Pathfinder wasn't the quickest but it did good. The around view monitors sure do help when you parallel park.The simple act of parking your car is the focus of extraordinary technology.
Backup cameras and warning beepers are old hat. Surround-view cameras are slowly arriving, and the big step is in cars that parallel-park themselves.
Well, sort of. They find a spot big enough, and do the wheel work. But you must operate the accelerator and brake pedals to get out of the traffic flow quickly and avoid whacking the car ahead of or behind you.
Lexus introduced auto-parking in the U.S. on its 2007 LS big sedan, but it was cumbersome to use and discontinued after the 2012 model.
Now auto-parking, mainly found on luxury vehicles, is moving mainstream. Toyota sells the feature as a Prius V option. It's also offered as a stand-alone feature ($395) on the $24,000 Ford Focus Titanium.
USA TODAY and Cars.com wanted to see if today's systems work better and are easier to use than the original Lexus setup.
How do mainstream setups compare with those on luxury cars? And how do they all stack up vs. doing the parallel parking yourself, with the aid of 360-degree cameras and warning systems that tell when the car's too close and you need to stop or maneuver?
We invited seven automakers to take part in our parking challenge. Four accepted. Ford sent an Escape SUV, Land Rover provided a Range Rover Evoque SUV and Mercedes-Benz sent a GL350 diesel SUV, all with auto-park. Nissan supplied a Pathfinder with surround-view cameras. It was coincidence that all were SUVs; most systems are available on other types of vehicles, too.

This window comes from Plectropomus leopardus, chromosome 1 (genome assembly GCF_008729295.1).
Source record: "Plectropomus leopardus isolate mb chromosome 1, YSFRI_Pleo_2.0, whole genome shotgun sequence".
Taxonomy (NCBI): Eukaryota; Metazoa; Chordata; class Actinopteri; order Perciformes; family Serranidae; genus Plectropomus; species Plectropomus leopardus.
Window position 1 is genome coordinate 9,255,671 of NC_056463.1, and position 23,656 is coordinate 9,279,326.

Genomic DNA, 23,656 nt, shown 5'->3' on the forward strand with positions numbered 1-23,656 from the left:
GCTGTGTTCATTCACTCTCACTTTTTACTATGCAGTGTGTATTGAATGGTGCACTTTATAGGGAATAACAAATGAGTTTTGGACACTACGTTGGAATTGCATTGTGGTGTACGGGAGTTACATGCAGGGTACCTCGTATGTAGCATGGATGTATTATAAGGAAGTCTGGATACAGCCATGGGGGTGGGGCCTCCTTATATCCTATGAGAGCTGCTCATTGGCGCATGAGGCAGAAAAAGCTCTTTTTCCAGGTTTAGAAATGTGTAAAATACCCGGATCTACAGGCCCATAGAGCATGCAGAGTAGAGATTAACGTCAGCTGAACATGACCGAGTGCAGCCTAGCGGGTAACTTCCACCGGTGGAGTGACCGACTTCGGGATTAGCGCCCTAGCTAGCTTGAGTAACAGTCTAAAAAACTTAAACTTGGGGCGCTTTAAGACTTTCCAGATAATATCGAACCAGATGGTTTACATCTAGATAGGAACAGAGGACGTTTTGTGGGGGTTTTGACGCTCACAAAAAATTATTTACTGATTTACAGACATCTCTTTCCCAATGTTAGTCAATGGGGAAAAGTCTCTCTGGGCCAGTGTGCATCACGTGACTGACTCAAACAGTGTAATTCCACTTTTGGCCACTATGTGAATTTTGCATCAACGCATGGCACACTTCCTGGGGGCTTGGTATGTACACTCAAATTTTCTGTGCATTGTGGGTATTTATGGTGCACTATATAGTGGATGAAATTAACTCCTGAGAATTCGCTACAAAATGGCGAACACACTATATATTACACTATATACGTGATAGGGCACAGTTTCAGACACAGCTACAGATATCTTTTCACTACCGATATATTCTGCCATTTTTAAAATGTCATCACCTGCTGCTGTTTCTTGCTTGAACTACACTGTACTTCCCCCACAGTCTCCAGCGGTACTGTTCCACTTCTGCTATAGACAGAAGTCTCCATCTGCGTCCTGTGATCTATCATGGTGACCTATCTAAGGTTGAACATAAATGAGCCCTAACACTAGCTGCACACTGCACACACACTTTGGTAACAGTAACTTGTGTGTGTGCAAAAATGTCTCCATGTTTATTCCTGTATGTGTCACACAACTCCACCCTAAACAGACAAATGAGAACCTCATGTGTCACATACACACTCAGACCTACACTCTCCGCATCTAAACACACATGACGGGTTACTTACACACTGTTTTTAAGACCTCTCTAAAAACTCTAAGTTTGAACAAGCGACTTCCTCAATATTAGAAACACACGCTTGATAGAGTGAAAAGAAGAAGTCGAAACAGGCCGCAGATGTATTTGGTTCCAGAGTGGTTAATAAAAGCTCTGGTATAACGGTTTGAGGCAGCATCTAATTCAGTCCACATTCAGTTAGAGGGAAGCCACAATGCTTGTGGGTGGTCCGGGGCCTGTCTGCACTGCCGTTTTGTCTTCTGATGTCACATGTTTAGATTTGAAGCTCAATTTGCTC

Toyota declined because it doesn't believe there's much interest in the feature.
Audi said it did not have an A8 sedan with 360-degree-view camera system available to lend for the test.
BMW said it didn't have a car available with its automatic system, called Park Assistant. The feature is available on rear-wheel-drive versions of 3 Series, 5 Series, 6 Series and 7 Series vehicles, but not on all-wheel-drive versions.
Park Assistant is a stand-alone option priced at $500, but it requires a 360-degree parking warning system called Park Distance Control, which is $750 (or is included as part of a "driver assist" package on some models). BMW says roughly 10% of buyers opt for Parking Assistant.
HOW WE TESTED
Three of our experts -- veterans of many test drives -- made three timed attempts to parallel-park each vehicle in a space between two parked vehicles. Our panel included James R. Healey, USA TODAY Test Drive columnist; Patrick Olsen, Cars.com editor-in-chief; and Kelsey Mays, Cars.com industry editor.
The space was adjusted to be 6 feet longer than the vehicle being tested, in order to maintain a uniform gap for all.
The "curb" in this case was a low rock wall, about 21 inches high, and that made the task tougher.
That's because a conventional curb is low enough that a driver can back in until the rear wheels bump the curb, letting the rear of the vehicle extend over a typical low curb during the maneuver. Not so in our test, making it also an evaluation of how well the auto-park was integrated with the backup camera and the backup warning beeps.
The auto-parking systems work by using sensors to identify a spot big enough for the car to fit, and signaling the driver when it has found one. The parking systems then take over steering and use the sensors to guide the vehicle into place.
The Mercedes-Benz assumes the driver is searching for a parking spot any time the vehicle is creeping along. The others require a driver to switch on the parking search function.